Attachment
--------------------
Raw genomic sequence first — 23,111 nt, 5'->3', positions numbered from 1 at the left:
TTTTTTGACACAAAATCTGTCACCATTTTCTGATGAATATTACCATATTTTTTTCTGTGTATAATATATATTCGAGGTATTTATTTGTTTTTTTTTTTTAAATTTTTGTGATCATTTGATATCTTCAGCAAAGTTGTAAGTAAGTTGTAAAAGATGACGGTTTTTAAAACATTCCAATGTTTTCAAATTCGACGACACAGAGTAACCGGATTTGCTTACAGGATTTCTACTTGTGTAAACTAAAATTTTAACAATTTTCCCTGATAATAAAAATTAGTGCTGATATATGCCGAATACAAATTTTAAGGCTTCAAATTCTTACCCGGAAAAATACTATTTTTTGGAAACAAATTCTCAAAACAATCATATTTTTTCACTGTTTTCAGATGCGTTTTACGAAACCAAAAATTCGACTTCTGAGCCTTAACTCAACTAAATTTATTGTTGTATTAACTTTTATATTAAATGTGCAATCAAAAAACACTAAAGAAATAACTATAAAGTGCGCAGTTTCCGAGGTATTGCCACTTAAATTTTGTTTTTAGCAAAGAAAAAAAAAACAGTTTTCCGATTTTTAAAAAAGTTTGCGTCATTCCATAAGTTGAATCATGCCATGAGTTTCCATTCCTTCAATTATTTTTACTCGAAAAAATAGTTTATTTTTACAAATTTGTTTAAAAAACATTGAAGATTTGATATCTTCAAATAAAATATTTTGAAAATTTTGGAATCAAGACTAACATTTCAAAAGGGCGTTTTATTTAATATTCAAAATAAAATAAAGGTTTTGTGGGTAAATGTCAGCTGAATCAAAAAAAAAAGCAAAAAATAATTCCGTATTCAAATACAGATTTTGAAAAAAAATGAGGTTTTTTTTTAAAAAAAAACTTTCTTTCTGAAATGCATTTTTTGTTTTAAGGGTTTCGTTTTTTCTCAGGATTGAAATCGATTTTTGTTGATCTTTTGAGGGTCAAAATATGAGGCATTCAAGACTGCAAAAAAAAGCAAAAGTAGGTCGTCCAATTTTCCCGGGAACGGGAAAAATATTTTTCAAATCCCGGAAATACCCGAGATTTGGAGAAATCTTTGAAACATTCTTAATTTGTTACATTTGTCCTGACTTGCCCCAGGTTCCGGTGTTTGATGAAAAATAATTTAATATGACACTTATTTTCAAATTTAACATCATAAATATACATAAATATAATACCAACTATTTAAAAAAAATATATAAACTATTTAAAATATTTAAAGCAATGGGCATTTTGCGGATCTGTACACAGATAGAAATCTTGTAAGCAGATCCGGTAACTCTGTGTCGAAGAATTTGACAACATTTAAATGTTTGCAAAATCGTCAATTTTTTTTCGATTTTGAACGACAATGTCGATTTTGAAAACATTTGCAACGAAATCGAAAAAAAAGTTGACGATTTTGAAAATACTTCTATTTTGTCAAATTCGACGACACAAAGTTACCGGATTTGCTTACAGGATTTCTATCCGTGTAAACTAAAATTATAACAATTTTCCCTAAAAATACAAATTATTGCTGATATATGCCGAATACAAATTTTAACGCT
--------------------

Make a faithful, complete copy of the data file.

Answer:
Raw genomic sequence first — 23,111 nt, 5'->3', positions numbered from 1 at the left:
TTTTTTGACACAAAATCTGTCACCATTTTCTGATGAATATTACCATATTTTTTTCTGTGTATAATATATATTCGAGGTATTTATTTGTTTTTTTTTTTTAAATTTTTGTGATCATTTGATATCTTCAGCAAAGTTGTAAGTAAGTTGTAAAAGATGACGGTTTTTAAAACATTCCAATGTTTTCAAATTCGACGACACAGAGTAACCGGATTTGCTTACAGGATTTCTACTTGTGTAAACTAAAATTTTAACAATTTTCCCTGATAATAAAAATTAGTGCTGATATATGCCGAATACAAATTTTAAGGCTTCAAATTCTTACCCGGAAAAATACTATTTTTTGGAAACAAATTCTCAAAACAATCATATTTTTTCACTGTTTTCAGATGCGTTTTACGAAACCAAAAATTCGACTTCTGAGCCTTAACTCAACTAAATTTATTGTTGTATTAACTTTTATATTAAATGTGCAATCAAAAAACACTAAAGAAATAACTATAAAGTGCGCAGTTTCCGAGGTATTGCCACTTAAATTTTGTTTTTAGCAAAGAAAAAAAAAACAGTTTTCCGATTTTTAAAAAAGTTTGCGTCATTCCATAAGTTGAATCATGCCATGAGTTTCCATTCCTTCAATTATTTTTACTCGAAAAAATAGTTTATTTTTACAAATTTGTTTAAAAAACATTGAAGATTTGATATCTTCAAATAAAATATTTTGAAAATTTTGGAATCAAGACTAACATTTCAAAAGGGCGTTTTATTTAATATTCAAAATAAAATAAAGGTTTTGTGGGTAAATGTCAGCTGAATCAAAAAAAAAAGCAAAAAATAATTCCGTATTCAAATACAGATTTTGAAAAAAAATGAGGTTTTTTTTTAAAAAAAAACTTTCTTTCTGAAATGCATTTTTTGTTTTAAGGGTTTCGTTTTTTCTCAGGATTGAAATCGATTTTTGTTGATCTTTTGAGGGTCAAAATATGAGGCATTCAAGACTGCAAAAAAAAGCAAAAGTAGGTCGTCCAATTTTCCCGGGAACGGGAAAAATATTTTTCAAATCCCGGAAATACCCGAGATTTGGAGAAATCTTTGAAACATTCTTAATTTGTTACATTTGTCCTGACTTGCCCCAGGTTCCGGTGTTTGATGAAAAATAATTTAATATGACACTTATTTTCAAATTTAACATCATAAATATACATAAATATAATACCAACTATTTAAAAAAAATATATAAACTATTTAAAATATTTAAAGCAATGGGCATTTTGCGGATCTGTACACAGATAGAAATCTTGTAAGCAGATCCGGTAACTCTGTGTCGAAGAATTTGACAACATTTAAATGTTTGCAAAATCGTCAATTTTTTTTCGATTTTGAACGACAATGTCGATTTTGAAAACATTTGCAACGAAATCGAAAAAAAAGTTGACGATTTTGAAAATACTTCTATTTTGTCAAATTCGACGACACAAAGTTACCGGATTTGCTTACAGGATTTCTATCCGTGTAAACTAAAATTATAACAATTTTCCCTAAAAATACAAATTATTGCTGATATATGCCGAATACAAATTTTAACGCT